08 May How Staying Single Can be a Smart Money Move
Marriage can help keep some money in your wallet, but staying single is actually a smart money move. Sure, you’ll read a lot of articles about people paying off large amounts of debt, saving on rent, bills, etc. and its usually with couples doing it together. This doesn’t have to affect your financial plans or mean you need to go jump on a dating site. Do you think being single is going to cause you to have some financial drawbacks in life? It can actually pay off. Being single gives you power of independence and complete control of your finances. Let’s take a closer look.
Somewhere along the way, weddings have become a huge financial hit with the splurge of planning. According to The Knot, the average cost of a wedding in 2016 was 35,329. This amount has continued to rise. Not only will you avoid the headache of preparing the guest list, but best of all, there will be no exorbitant checks to write!
Engagement and Wedding Rings
Although how much you spend on a ring can depend on each individual’s salary, debt, spending, and ring preferences, these purchases can potentially wreck your finances. Studies have shown the average ring cost in 2016 is around 5,750. Although this purchase is completely up to the people spending on it, you won’t have to worry about the financial stress of this large price tag.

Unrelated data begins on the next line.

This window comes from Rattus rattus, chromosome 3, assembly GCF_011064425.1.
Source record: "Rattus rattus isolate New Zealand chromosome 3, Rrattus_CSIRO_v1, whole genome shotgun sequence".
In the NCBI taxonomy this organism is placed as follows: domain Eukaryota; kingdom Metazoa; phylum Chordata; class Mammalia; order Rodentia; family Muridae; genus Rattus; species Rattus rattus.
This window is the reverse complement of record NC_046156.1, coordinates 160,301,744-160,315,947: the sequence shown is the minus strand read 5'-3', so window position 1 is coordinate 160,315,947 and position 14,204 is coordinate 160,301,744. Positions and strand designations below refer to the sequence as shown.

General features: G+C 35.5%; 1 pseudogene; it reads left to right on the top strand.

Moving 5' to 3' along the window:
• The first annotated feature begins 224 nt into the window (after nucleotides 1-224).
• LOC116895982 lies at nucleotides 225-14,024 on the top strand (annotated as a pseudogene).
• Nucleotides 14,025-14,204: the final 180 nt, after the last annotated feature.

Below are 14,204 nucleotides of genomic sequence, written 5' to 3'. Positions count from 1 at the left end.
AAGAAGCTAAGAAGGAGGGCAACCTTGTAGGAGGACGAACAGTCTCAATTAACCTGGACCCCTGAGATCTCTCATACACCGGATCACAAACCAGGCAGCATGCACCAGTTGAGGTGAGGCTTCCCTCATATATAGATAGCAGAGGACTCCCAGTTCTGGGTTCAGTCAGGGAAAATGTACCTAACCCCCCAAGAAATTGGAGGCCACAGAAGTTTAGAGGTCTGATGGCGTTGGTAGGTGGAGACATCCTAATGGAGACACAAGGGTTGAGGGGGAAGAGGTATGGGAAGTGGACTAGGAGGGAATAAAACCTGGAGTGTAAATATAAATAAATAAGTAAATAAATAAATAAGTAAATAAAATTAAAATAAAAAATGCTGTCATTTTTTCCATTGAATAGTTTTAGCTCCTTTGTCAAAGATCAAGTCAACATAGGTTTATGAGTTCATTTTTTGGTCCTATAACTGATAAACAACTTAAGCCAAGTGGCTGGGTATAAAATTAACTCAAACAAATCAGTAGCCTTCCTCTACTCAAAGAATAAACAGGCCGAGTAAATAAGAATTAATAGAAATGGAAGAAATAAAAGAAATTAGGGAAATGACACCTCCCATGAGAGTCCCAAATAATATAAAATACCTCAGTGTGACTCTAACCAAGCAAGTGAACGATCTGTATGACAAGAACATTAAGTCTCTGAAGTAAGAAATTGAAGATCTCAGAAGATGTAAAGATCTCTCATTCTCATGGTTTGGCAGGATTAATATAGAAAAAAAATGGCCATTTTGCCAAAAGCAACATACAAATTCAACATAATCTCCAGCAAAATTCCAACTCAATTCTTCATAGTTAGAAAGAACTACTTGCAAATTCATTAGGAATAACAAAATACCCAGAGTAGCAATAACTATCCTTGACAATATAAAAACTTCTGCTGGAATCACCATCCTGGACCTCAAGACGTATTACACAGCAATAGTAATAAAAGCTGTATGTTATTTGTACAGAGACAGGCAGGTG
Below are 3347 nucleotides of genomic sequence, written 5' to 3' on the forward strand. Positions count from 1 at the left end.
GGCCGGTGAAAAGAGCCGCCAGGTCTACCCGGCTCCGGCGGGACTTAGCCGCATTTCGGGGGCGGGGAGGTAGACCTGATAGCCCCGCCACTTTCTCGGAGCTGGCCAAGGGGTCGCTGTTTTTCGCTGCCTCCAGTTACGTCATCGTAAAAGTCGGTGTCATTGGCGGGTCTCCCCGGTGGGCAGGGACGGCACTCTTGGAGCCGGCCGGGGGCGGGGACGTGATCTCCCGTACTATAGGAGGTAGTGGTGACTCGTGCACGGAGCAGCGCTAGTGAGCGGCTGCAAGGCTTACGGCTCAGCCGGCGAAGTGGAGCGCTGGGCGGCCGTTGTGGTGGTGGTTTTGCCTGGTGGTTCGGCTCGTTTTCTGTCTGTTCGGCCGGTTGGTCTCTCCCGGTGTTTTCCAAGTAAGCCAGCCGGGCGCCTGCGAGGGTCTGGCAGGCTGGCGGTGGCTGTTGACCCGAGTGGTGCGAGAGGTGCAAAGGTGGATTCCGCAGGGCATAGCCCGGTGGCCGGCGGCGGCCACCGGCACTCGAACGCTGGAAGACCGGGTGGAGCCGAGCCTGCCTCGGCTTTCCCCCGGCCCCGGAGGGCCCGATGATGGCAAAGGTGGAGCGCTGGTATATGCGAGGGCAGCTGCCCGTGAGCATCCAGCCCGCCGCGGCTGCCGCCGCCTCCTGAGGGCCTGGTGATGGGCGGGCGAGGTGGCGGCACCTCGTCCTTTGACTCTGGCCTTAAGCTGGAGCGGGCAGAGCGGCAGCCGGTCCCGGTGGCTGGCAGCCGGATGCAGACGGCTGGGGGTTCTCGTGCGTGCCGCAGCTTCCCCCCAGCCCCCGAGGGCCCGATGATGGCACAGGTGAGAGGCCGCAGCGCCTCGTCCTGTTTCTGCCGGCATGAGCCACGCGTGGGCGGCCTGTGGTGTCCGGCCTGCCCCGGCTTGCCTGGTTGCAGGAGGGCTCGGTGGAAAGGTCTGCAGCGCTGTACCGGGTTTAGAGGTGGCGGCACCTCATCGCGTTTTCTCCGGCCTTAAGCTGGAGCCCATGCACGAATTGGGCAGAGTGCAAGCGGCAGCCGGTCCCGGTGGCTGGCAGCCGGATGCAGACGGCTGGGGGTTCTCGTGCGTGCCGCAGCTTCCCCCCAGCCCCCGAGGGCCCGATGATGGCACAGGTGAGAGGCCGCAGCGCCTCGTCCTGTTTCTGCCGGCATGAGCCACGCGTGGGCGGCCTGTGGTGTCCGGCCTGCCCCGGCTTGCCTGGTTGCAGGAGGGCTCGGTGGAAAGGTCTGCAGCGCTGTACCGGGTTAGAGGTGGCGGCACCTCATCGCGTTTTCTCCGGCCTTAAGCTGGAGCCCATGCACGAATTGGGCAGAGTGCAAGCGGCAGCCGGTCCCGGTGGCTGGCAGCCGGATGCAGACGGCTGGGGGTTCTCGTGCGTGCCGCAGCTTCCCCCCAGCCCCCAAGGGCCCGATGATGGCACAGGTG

Two can eat as cheaply as one? Not exactly. Grocery expenses can really add up when you have two people with different eating habits and preferences. According to GoBankingRates, when you are in a relationship your weekly grocery bill can increase up to an additional $140.00 per week. It doesn’t sounds so bad to be saving this amount per week does it? Go ahead, treat yourself, and drink out of the milk carton!
Purchasing a Home
It can be an easier decision in purchasing a home when you are the only titleholder. If you are the one paying for the mortgage, would you be okay having a partner on the deed as an equal owner? Another perk to purchasing your home without a partner will occur during tax season. If you are filing for taxes on your own, you’ll save money with tax-deductible expenses, such as property taxes and mortgage interest.
Although we hope divorce would never be the outcome, 40%-50% of marriages in the U.S. are ending and one the of the main causes of seperation is money. There is no exact number to how much a divorce can cost you and everyone’s case is different. Divorce can be a huge financial hit that you aren’t prepared for, or had been financially planning for, in your upcoming future.
Being in a relationship can have some financial perks in sharing life’s expenses, but no amount of money should convince you to settle down. It’s not always what it seems and staying financially independent has some major perks! If you like to stay in control, save money, and avoid the financial heartbreak, then staying single can be a really smart money move.